Instructional design is becoming a booming profession as the education market continues to grow, particularly in the online space – and with more opportunity comes increased competition.
No more than 10 to 15 years ago the instructional design profession was one that had demand but not as much visibility as the typical career tracks like engineering and healthcare. While it still isn’t the most popular profession there is, the growth has been staggering.
A big part of this can be attributed to the massive growth of the e-learning market. With the market being projected to be about $325 billion by 2025, you can understand why there has been an increased interest in the field. Instructional design is at the heart of this space as it applies to both e-learning and traditional instructor-led training events.
If you are interested in this field then you have plenty of options. Sure, you can get a formal degree in instructional design and that will serve you well. But that is not always necessary. You can do just as well with some practical experience and specific training offered by an association dedicated to the training and development industry. There are many popular options but CPLP (Certified Professional in Learning and Performance) and CPT (Certified Performance Technologist) tend to be the most popular. The former is often included in job postings related to instructional design.
With so much competition, what should you have on your resume?
Now that competition for instructional design positions has increased, you need to find ways to stand out from the crowd. There are certain ways to make your resume more attractive no matter what the position. Naturally though you will want to highlight certain characteristics more than others depending on the role. For example, if it is a management position then make sure to provide examples of your managing ability.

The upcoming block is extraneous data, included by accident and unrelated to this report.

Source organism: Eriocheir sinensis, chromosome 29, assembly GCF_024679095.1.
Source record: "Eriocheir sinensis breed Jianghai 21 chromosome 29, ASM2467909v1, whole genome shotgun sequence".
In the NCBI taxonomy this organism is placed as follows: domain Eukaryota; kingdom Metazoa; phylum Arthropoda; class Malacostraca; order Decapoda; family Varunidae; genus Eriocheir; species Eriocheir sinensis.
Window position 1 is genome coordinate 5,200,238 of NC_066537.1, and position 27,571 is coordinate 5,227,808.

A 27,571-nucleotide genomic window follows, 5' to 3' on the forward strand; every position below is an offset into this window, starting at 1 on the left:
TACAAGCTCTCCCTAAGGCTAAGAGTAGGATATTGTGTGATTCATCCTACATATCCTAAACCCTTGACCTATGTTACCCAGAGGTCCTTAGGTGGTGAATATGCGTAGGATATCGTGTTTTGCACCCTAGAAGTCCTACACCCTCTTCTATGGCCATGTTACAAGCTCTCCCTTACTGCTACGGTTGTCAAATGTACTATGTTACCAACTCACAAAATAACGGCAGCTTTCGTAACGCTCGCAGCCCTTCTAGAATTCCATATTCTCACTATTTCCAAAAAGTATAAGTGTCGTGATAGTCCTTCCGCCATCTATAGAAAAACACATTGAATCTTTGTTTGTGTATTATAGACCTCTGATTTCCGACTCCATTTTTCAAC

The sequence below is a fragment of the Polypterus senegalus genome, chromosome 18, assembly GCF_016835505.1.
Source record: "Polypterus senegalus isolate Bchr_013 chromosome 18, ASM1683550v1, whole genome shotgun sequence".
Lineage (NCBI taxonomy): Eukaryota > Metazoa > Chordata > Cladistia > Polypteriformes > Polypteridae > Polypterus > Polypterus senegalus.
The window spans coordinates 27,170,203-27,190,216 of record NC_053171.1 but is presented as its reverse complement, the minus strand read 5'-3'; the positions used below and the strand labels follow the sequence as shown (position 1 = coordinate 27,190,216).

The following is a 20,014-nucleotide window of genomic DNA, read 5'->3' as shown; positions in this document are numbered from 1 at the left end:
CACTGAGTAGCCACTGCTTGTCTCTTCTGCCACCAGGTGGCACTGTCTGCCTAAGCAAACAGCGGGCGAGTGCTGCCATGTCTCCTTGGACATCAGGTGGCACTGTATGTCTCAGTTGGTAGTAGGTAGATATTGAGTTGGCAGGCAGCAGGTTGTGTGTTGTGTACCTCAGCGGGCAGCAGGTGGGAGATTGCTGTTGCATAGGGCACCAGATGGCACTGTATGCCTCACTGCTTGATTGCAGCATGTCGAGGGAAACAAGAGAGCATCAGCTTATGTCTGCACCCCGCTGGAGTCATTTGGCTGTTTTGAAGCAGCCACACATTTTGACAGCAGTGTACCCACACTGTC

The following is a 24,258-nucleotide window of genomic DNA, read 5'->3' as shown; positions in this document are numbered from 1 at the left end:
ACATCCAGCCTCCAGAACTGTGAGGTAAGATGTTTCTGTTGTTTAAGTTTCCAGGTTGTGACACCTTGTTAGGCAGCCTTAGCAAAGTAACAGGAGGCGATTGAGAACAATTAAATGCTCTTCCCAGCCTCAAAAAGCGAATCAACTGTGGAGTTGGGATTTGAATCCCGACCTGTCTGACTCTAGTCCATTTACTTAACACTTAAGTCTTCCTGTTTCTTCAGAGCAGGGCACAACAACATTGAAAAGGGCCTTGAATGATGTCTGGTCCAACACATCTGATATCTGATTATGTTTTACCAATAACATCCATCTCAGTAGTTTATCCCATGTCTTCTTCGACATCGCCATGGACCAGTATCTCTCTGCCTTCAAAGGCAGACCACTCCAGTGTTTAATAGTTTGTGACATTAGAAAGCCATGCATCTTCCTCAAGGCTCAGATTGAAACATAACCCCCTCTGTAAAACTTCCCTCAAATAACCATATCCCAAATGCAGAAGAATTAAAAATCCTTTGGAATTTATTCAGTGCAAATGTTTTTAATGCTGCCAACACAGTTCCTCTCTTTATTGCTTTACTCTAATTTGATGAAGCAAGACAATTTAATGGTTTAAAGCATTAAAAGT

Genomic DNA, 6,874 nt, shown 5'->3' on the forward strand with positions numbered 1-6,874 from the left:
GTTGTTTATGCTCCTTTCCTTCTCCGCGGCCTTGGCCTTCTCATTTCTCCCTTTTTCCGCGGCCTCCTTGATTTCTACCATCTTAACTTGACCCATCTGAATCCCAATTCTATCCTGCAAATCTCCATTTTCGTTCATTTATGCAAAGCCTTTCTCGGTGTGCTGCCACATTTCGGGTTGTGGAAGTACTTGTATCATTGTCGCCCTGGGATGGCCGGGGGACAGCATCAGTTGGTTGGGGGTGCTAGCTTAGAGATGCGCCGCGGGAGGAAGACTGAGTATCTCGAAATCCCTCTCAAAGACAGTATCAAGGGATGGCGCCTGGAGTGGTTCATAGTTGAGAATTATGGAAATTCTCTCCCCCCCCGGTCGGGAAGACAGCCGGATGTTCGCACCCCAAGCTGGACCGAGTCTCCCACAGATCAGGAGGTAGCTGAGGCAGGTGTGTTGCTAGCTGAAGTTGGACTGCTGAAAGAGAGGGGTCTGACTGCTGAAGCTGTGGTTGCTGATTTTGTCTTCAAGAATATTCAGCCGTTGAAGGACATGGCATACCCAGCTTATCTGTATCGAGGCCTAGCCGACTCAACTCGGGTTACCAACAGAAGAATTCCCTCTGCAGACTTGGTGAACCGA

With that said, here are some “must have” items that should be on your resume so that you are at least in consideration.
- Relevant certifications – As mentioned above, make sure to include any relevant certification that you may have in the field.
- Examples of your work – remove sensitive information and have an online portfolio. Provide examples of both online and offline training initiatives if possible.
- Area of expertise – Too many instructional designers try to be “one size fits all”. Specify what it is that you do best. Remember that specialists always make more money than generalists.
- Achieved outcomes – Instructional designers often neglect to include hard numbers with regards to their achievements. Numbers validate your credibility. Use statistics and use them often.
- Demonstrate continued ambition – Explain what you are doing today to further your skills in the field. This is an ever-changing industry so employers want to see that you will stay up with the trends. This can involve examples of committees you are participate in or career specific networking groups.
Don’t use the same resume for each job opening.
My final word of advice is that you avoid a huge mistake that most applicants make (in any profession) when applying to a position: they send the same resume and cover letter.
As someone who has hired for our own company I can tell you that nothing catches my attention more than a cover letter that discusses the exact role and is specific to our company. This is probably because nearly everyone sends some canned message and resume. Make it easy for the people who are reviewing your credentials. Tell them why you’re a fit and point them to specifics on your resume. You will likely make it to the second round if interviews if you do.